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Dramatic Redevelopment

Part 1 Project 2001
John Crellin
University of Liverpool UK
Containing a variety of spaces and services associated with the mechanics of urbanity, my most recent innovation attempts to conceptually expose the elements that compose the urban fabric, encapsulating the contrasting aspects of Liverpool’s urban spectrum and weaving them together through a sculptural, yet function form.

The essence of the design and orientation of its spaces is centred around the notion of private enclosure, public exposure and the exchange and contrast between the two. This notion generated the framework for the design, informing the architectural styles upon which the facilities could be hung.

Shifting from general site preconceptions to specific functional applications, the innovation of the redevelopment complex (located in an otherwise dead site) composes 3 architectural forms whose cranked composition shifts from a residential, office, student (design suites) and exhibition complex through to social spaces composing a cafeteria, restaurant, bar and retail units (expanding upon the facility of the existing Stanley casino).

Packing a lively design school with public amenities, numerous teaching facilities and accommodation in central Liverpool was no easy task. But the design generated by such a brief has challenged both the imagination and the aesthetic, perhaps evoking future development for the surrounding environment, whilst displaying a creativity that if equalled by the students occupying the facility will bring global interest to one of the more turgid areas of Liverpool city centre.

John Crellin

Once the site analysis was established, involving intensive observational phase where contrasting moments within Liverpool’s 24 hour cycle were documented,- a means to heighten contextual understanding, students began to move towards a personalised brief. Individual study was encouraged where specific information revealed broader links within the urban fabric of Liverpool City centre.

The student's brief expanded upon the given, suggesting mixed function, offering dwelling units: family, couple and single living etc., speculative office space with an associated crèche facility and with retail outlets at ground level. The original site included a garage, [ transformed into housing accommodation ] and a casino which due to it’s eclectic functional programme this was maintained and treated.

One key generator for the project was movement, the site being a cut through into the city centre, this analysis generated a vital element which was translated into active and passive formal statements linked to the catchment of people. i.e. How to attract, guide, move and hold people within a functional commercial perspective?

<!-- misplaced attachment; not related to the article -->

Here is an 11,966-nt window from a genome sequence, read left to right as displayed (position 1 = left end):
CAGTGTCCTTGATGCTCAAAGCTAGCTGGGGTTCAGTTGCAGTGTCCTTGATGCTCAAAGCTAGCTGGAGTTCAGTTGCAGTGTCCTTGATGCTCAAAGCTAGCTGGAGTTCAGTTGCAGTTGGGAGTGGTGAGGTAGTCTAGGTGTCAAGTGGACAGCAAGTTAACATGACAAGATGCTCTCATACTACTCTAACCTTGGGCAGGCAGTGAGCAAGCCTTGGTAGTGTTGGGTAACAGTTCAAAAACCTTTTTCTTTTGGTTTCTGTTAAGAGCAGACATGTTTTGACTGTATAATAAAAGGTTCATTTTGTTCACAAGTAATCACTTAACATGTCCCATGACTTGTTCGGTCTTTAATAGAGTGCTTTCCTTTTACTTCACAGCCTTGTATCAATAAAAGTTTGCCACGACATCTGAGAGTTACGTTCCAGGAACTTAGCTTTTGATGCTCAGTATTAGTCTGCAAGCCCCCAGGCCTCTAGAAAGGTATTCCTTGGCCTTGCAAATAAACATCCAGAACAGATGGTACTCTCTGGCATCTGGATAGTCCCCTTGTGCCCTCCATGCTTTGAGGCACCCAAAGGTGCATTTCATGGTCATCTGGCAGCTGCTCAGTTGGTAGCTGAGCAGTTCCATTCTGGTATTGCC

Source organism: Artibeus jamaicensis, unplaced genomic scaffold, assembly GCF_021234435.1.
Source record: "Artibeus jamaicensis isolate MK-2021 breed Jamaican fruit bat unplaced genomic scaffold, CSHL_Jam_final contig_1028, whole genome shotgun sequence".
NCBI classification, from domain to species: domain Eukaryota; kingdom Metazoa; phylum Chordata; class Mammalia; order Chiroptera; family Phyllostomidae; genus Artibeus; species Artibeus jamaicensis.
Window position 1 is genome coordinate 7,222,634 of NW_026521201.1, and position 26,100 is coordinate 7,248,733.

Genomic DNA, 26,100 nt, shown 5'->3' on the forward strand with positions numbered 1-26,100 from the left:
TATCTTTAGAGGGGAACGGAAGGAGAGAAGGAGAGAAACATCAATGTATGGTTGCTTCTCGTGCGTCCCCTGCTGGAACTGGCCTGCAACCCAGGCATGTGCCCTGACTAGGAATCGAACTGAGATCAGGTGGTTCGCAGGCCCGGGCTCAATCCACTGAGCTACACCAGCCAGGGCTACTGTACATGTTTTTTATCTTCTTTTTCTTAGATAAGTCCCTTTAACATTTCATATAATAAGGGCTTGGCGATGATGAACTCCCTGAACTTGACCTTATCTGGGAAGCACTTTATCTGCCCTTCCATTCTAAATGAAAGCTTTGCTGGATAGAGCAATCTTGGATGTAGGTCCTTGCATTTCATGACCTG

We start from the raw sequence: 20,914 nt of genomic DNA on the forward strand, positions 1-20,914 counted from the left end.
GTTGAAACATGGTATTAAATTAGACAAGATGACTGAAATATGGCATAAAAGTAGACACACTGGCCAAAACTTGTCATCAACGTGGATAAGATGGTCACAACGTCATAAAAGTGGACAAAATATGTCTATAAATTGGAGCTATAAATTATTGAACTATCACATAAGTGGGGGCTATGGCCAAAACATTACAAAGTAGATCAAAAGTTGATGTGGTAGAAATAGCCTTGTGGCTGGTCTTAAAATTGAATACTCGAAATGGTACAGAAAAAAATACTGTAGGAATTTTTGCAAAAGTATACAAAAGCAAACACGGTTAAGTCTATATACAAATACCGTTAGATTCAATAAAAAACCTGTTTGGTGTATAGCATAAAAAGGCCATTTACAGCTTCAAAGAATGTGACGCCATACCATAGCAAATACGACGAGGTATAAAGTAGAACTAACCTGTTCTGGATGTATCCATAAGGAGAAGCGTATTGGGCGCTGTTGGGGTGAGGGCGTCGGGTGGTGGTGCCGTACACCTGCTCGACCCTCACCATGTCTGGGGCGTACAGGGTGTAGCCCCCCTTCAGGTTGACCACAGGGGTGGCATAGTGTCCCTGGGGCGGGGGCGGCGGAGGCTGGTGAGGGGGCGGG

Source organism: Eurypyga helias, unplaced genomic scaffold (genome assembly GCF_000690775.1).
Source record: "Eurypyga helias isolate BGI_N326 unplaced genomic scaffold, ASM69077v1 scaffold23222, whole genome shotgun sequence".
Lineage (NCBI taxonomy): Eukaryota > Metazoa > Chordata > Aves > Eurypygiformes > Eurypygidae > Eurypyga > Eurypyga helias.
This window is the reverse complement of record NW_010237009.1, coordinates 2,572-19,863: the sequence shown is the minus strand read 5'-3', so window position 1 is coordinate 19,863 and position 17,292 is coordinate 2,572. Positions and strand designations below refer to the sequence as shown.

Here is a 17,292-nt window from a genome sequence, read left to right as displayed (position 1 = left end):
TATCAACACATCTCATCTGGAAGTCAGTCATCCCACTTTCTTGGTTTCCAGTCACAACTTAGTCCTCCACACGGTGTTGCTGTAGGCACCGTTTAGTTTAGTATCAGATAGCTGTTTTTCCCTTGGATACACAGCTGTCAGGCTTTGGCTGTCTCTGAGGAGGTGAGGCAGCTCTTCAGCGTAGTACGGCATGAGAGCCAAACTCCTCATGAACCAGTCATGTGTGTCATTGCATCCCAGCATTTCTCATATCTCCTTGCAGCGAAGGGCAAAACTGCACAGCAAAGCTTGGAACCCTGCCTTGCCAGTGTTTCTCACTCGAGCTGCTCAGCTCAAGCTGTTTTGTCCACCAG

The student's creative process is highly intuitive and reveals a global approach to a generation of an idea expressed within architectural programme. He works directly in 3d sketch model format and these were subsequently photocopied < aiding the analytical process > and the results of which were stripped to an essential blueprint from which the final scheme was generated. Emotional mapping systems * were employed to draw out a personal formal vocabulary which helped the student understand the links between design intentions-qualities of internal spaces and their associated function. Central to the student's creative method is the of generation of space which continually evolves and is tuned whilst in 3d format and shaped into it’s final fixed form. Once the 3d model was established the student subsequently drew the project up, thus, revealing further internal detail and material studies.

Effectively a design approach which is the inverse of a typical conceptual approach.

I feel having witnessed the process, from analysis through to conceptual development and final presentation and communication of a scheme which due to it’s scale, detail and complexity of functional service, that the student's project merits inclusion in the publication. His passion and understanding of the process of what forms realistic yet exciting space is rare for someone at his stage of development as an architect.

It needs to be stated that a project of this scale has yet to be built in Liverpool and although his scheme, albeit a virtual statement, would make an interesting impact to Liverpool’s current urban fabric.

* A creative method employed where students establish their formal palette in 2d from which
spatial intentions and formal-material constructs can be derived.

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